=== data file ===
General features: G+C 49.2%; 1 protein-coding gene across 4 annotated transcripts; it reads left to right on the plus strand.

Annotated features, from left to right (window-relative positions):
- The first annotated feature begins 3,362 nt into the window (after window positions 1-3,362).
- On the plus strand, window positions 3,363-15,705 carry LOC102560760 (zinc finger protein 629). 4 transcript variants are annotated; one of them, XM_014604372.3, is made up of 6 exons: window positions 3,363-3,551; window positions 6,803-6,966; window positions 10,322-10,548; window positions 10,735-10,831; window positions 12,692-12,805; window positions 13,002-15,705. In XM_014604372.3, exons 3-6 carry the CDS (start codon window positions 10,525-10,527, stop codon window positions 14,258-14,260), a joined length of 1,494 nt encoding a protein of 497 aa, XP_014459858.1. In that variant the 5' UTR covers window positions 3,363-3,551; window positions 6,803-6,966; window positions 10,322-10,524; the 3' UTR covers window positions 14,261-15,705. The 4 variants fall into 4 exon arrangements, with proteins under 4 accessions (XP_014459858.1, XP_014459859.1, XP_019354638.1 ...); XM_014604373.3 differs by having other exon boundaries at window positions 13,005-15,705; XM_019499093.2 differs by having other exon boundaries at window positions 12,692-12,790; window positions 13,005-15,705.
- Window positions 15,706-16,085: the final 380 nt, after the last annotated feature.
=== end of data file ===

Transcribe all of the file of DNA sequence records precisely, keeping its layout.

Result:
General features: G+C 49.2%; 1 protein-coding gene across 4 annotated transcripts; it reads left to right on the plus strand.

Annotated features, from left to right (window-relative positions):
- The first annotated feature begins 3,362 nt into the window (after window positions 1-3,362).
- On the plus strand, window positions 3,363-15,705 carry LOC102560760 (zinc finger protein 629). 4 transcript variants are annotated; one of them, XM_014604372.3, is made up of 6 exons: window positions 3,363-3,551; window positions 6,803-6,966; window positions 10,322-10,548; window positions 10,735-10,831; window positions 12,692-12,805; window positions 13,002-15,705. In XM_014604372.3, exons 3-6 carry the CDS (start codon window positions 10,525-10,527, stop codon window positions 14,258-14,260), a joined length of 1,494 nt encoding a protein of 497 aa, XP_014459858.1. In that variant the 5' UTR covers window positions 3,363-3,551; window positions 6,803-6,966; window positions 10,322-10,524; the 3' UTR covers window positions 14,261-15,705. The 4 variants fall into 4 exon arrangements, with proteins under 4 accessions (XP_014459858.1, XP_014459859.1, XP_019354638.1 ...); XM_014604373.3 differs by having other exon boundaries at window positions 13,005-15,705; XM_019499093.2 differs by having other exon boundaries at window positions 12,692-12,790; window positions 13,005-15,705.
- Window positions 15,706-16,085: the final 380 nt, after the last annotated feature.